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"Do you sense your own need for a stronger faith? If so, follow the example of the disciples [see Luke 17:3-5] and ask Him for an increase. Thank Him that He has given to every man and woman a measure of faith--and then ask Him to increase the measure He gives to you. Ask Him to perfect whatever is lacking in your faith" (Chuck Smith, Faith, 296).

I am my worst critic. I see my imperfections as a friend, a wife, a mother. I will criticizing myself, pointing out my own lack of faith, lack of trust in God. I see the weaknesses there, I know there's room for growth.

I loved these words up above from Chuck Smith. We just have to ask. If we see an area that need improvement ask. Ask for increased faith. Ask for help forgiving, for getting over resentment, for doubt that has creeped in. Ask.

Pray and ask.

Ask for the faith to trust Him with your insecurities, your struggles, your pain, your sickness. Ask for the faith that seems lacking.




"By obediance to the truth, having purified yourselves for sincere love of the brothers, love one another earnestly from a pure heart, since you have been born again--not of perishable seed but of imperishable--through the living and enduring word of God" (1 Peter 1:22-23).

We talked about this verse in Bible study yesterday. One of my friends mentioned that we are planting a seed in our children (family members, friends, etc.) that can't perish. That seed has been planted on their heart. It may take time to cultivate and grow, but it will, eventually, prosper. Only God knows the timetable, it may take awhile, but, right now, it may just be time to plant. Time to place the seeds. Time to teach our loved ones God's word.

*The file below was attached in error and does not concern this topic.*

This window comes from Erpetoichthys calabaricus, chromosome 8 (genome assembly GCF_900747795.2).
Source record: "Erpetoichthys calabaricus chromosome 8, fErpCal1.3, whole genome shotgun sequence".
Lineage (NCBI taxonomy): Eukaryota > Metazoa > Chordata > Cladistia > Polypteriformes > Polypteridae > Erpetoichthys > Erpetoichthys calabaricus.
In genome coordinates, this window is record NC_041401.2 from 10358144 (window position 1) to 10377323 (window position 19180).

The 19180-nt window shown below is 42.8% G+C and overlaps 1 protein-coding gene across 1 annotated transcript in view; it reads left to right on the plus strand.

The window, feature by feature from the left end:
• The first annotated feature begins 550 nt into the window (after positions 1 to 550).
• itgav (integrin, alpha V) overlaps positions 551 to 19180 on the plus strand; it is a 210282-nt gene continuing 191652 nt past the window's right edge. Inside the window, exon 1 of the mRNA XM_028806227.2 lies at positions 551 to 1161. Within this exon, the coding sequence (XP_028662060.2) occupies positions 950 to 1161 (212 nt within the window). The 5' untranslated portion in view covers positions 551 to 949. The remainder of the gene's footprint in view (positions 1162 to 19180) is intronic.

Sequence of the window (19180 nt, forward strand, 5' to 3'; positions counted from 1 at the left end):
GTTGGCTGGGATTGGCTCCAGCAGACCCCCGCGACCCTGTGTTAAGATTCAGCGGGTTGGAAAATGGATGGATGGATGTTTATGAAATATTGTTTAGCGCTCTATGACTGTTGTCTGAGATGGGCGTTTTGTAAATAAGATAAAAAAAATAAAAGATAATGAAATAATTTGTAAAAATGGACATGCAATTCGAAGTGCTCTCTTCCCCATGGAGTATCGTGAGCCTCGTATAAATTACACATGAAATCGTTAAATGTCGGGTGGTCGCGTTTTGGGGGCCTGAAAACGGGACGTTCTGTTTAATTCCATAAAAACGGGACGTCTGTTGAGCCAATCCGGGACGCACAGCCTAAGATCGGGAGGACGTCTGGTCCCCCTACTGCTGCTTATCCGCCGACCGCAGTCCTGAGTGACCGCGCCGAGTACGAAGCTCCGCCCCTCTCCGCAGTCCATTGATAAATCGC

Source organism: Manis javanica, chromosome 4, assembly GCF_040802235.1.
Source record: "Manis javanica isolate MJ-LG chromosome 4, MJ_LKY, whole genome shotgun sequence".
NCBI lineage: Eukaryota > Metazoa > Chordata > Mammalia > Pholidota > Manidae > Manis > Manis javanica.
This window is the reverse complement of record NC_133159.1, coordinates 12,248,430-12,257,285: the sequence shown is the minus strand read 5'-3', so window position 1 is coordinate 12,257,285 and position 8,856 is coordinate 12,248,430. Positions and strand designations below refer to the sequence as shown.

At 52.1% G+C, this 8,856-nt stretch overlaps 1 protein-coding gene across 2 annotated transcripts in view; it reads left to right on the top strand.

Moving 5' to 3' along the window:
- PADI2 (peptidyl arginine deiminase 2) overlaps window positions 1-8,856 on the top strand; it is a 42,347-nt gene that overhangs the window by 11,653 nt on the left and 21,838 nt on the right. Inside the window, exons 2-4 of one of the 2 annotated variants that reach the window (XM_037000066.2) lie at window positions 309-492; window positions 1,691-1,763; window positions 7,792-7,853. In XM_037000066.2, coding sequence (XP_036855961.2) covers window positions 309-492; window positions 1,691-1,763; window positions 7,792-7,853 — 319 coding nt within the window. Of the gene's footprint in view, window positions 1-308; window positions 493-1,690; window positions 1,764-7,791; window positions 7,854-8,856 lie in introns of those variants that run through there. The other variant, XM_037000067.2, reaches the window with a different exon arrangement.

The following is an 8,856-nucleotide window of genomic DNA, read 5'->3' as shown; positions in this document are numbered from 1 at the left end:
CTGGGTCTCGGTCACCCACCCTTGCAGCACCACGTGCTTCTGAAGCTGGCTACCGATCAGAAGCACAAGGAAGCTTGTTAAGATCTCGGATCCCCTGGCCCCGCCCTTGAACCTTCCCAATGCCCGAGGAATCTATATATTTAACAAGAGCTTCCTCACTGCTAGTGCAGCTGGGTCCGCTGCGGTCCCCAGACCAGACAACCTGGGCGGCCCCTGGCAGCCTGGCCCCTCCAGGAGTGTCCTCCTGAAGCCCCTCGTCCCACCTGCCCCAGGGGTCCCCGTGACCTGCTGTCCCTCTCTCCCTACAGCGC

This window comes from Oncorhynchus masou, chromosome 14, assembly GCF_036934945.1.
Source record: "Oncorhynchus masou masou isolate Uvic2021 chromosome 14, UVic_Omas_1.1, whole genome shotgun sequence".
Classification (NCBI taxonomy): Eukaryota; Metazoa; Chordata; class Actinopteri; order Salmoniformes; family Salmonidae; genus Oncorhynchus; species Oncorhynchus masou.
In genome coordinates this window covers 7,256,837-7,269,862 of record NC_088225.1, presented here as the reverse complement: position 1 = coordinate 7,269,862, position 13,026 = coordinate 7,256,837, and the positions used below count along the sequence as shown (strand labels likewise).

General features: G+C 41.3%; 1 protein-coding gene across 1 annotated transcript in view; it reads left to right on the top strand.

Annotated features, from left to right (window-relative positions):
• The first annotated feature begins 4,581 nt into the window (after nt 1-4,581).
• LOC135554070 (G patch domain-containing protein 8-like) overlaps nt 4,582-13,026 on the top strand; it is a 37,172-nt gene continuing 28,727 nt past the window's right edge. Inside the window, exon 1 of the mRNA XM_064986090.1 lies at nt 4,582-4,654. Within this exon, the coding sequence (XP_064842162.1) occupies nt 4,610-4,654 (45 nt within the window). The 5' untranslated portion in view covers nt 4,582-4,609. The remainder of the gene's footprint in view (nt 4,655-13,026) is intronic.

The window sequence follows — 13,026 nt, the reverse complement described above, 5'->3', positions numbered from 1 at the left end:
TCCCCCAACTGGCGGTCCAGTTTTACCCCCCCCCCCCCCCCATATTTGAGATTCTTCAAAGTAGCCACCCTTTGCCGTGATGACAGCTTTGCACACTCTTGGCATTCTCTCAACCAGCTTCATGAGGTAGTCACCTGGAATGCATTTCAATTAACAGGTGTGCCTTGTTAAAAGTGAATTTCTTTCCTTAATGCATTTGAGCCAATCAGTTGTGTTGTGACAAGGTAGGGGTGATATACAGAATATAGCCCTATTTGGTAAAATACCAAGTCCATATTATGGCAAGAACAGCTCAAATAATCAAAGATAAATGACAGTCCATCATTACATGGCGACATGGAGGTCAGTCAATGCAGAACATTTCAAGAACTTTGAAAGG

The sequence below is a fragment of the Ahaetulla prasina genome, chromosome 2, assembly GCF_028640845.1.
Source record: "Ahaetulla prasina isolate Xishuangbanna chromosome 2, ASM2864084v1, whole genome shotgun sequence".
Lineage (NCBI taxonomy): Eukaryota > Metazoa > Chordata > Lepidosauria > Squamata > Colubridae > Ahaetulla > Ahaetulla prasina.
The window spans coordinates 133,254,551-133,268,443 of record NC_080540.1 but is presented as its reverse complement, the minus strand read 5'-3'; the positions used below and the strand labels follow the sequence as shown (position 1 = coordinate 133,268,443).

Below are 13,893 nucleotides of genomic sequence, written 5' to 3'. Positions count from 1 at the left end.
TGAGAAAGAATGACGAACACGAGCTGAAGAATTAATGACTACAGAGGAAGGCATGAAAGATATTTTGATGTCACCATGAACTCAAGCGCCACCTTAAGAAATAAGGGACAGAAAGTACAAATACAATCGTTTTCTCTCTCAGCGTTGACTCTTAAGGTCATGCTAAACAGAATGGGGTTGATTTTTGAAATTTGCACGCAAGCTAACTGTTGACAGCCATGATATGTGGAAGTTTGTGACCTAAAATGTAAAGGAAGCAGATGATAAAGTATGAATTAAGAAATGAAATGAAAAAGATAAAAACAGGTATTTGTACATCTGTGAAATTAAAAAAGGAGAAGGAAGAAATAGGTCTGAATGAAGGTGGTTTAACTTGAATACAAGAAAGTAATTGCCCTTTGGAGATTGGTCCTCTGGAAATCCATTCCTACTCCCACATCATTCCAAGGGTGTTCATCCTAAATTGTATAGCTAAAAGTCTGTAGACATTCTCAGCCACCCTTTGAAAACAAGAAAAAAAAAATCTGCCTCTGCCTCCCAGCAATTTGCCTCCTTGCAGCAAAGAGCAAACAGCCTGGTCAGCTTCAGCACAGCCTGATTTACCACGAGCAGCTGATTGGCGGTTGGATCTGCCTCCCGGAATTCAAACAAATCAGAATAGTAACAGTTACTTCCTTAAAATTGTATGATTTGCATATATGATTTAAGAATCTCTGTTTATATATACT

This was so encouraging to me yesterday.

Such a reminder that this life is so much more than me. That God's kingdom has such a great stretch. He sees what's up ahead. He knows when those seeds will begin to grow. But for now, I just need to plant. Invest. Share. Love. Teach my children the difference between right and wrong. Teach them how to serve Jesus with their lives. Plant God's word deep in their heart. And let God grow in His own time.


Autumn Blessings

The last few weeks have gone past like a whirl-wind. From traveling to a conference, going away for a weekend, entertaining here at home, and visiting family down South, we've hardly unpacked.
There have been a lot of late nights, a lot of out of the norm for the kiddos, a lot of hugs, a lot of memories, a lot of fun in this Southern Autumn.